According to Drive Electric Colorado, there are currently 1,546 charging stations in Colorado. You can use an online map to find one near you.
Colorado is known for its natural beauty, so it makes sense that eco-friendly initiatives, like those to increase the benefits of electric cars, have been on the rise in the last few years. Drive Electric Colorado, for instance, is on a mission to help the state put 940,000 EVs on the road by 2030.
If you’re the owner of an electric car, or if you’re considering making the switch to an EV, you’ll need to know where your nearest charging station is. The
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Where to find electric vehicle charging stations in Colorado
When you’re looking for a charging station near you, it helps to be armed with some knowledge of the different types of chargers and networks out there—that way you can choose the right one.
There are four different types of EV charging stations:
- Level 1: This charger packs the power of a 120-volt household outlet, which means it's slow to charge but great for plug-in hybrids that don’t need much charge.
- Level 2: Level 2 chargers offer around 220 volts, usually charging a car in anywhere between 4 and 8 hours.
- Level 3: Level 3 chargers are also known as DC fast charging or DCFCs. These are perfect for long trips, as they have the capacity to charge at a rate of up to 20 miles per minute.
- Tesla Supercharger: Tesla Supercharger stations are their branded DC fast chargers, and usually have plenty of chargers available per station.
Almost all of the chargers in Colorado are Level 2 or Level 3. In fact, there are only five Level 1 chargers in the state, most of which can be found at the Denver International Airport.
If you’re looking for an EV charger in Colorado, there are several mapping tools online that can help you find one along your route:
Colorado cities with the most EV charging stations
Total number of public charging stations
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How much does it cost to charge an electric car in Colorado?
One of the benefits of owning an electric vehicle is cost efficiency—after all, it costs significantly less to charge a car than it does to fill one up. Just how much less will depend on your location, car, and battery size.
If you’re charging at home, the average price of electricity for residential use is around $0.13 kWh.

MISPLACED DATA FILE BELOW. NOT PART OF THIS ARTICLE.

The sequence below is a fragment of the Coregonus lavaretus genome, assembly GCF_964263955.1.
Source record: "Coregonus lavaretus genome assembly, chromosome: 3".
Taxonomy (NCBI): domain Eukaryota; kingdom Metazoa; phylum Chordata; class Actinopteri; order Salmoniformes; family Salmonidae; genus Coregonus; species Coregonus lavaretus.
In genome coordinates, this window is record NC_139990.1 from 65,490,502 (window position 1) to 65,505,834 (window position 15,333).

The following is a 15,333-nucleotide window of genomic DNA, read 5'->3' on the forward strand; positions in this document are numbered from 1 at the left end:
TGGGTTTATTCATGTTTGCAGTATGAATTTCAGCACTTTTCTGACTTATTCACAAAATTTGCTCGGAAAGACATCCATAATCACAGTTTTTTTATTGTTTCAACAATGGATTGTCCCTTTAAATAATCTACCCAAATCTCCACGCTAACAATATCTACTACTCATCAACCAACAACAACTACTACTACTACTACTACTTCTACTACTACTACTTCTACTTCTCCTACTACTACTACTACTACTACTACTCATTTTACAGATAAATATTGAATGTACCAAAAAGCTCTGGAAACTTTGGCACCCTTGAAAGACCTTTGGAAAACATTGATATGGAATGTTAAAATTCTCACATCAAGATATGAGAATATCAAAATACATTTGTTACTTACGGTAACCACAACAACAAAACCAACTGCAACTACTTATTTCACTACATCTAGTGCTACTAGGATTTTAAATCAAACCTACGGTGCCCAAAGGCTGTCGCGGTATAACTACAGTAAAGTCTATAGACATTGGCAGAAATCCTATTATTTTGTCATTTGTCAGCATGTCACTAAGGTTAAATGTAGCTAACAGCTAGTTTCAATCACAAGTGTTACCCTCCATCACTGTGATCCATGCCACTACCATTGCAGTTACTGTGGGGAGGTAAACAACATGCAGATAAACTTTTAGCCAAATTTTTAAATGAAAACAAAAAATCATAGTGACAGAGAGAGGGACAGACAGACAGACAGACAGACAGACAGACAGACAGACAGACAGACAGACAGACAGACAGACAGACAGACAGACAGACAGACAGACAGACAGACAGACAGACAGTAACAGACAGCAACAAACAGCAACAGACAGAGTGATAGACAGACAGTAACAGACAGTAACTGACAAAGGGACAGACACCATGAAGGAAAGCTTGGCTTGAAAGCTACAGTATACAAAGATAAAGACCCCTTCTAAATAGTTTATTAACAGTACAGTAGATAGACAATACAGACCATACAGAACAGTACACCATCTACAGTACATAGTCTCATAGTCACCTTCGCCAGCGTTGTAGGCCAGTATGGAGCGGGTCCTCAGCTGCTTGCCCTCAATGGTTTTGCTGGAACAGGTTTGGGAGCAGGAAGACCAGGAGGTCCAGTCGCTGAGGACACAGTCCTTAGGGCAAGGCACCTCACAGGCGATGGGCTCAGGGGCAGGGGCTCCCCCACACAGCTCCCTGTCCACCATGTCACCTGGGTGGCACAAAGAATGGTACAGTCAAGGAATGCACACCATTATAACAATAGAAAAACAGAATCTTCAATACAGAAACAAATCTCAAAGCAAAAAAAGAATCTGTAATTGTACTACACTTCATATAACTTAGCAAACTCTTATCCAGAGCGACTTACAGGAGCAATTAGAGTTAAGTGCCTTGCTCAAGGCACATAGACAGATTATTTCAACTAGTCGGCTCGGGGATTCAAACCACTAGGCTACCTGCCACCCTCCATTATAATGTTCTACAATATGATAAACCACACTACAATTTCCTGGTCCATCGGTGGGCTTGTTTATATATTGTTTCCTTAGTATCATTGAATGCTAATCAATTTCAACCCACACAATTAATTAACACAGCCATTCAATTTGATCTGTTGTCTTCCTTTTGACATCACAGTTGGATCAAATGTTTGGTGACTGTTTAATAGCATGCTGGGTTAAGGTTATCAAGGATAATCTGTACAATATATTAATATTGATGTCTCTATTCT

Level 1 chargers might be slow, but they make up for that speed in savings: typically, these are free to use. If you do have to pay, they tend to cost an average of $1.50 to $14 for a full charge.
In some cases, you can find free Level 2 chargers, but in most cases, they charge between $0.20 and $0.30 per kWh, which means a full charge will cost between $8 and $40. The total will depend on the amount of charge you need—you’ll spend a lot less if you’re just looking to top off your battery than you would on a full overnight charge in, say, a hotel parking lot.
The fastest option for charging your car is with a DC fast charger. Cost is determined either per minute or per kWh with the national average for DCFCs around $0.35/kWh—between $10 and $30 per charge.
You may have to pay for parking while charging in some locations. That’s why it’s a good idea to look into monthly memberships offered by some networks to save some money: they charge a flat fee per month rather than per-charge.
Colorado electric vehicle incentives
As Colorado hones in on their effort to increase the number of electric cars on the road, drivers can expect even more charging stations to crop up around the state.
Backed by the Department of Energy’s Drive Electric USA program, Drive Electric Colorado’s mission to get nearly one million EVs on the road in the next decade shows promising progress. In addition to the obvious environmental benefits of EVs like reduced pollution and emissions, Colorado offers residents a few perks for making the switch from gas guzzlers to the greener alternative:
- State tax credit: On top of the $7,500 tax credit offered by the federal government, Colorado drivers receive a state credit of up to $2,500 for full-battery electric vehicles.
- Tax credit for Colorado EV infrastructure: Colorado programs offer incentives for commercial building owners, multifamily properties, cities, and municipalities that install charging stations. This is meant to encourage the creation of a healthier EV infrastructure throughout the state.
How to save on electric car insurance in Colorado
From tax credits to low charging costs, driving an electric car can save you a lot of money. Unfortunately, those savings often suffer when it comes to insuring your EV—
Electric vehicles tend to cost more to insurebecause of high repair costs.
But there’s still hope for EV drivers to find an insurance policy that won’t break the bank! Just ask
Jerry, the licensed insurance broker with a network of more than 55 providers. Jerry specializes in doing all the comparison shopping for you. Simply download the app, fill out your profile, and let Jerry scour the market to bring you rates that can save you a pretty penny.
“When we added a new car to our family, we were shocked at how high our current insurer was going to hike our rates. We usedJerryfor some comparison shopping and are now saving around $1000 a year. Thank you, Jerry!” —Darius P.
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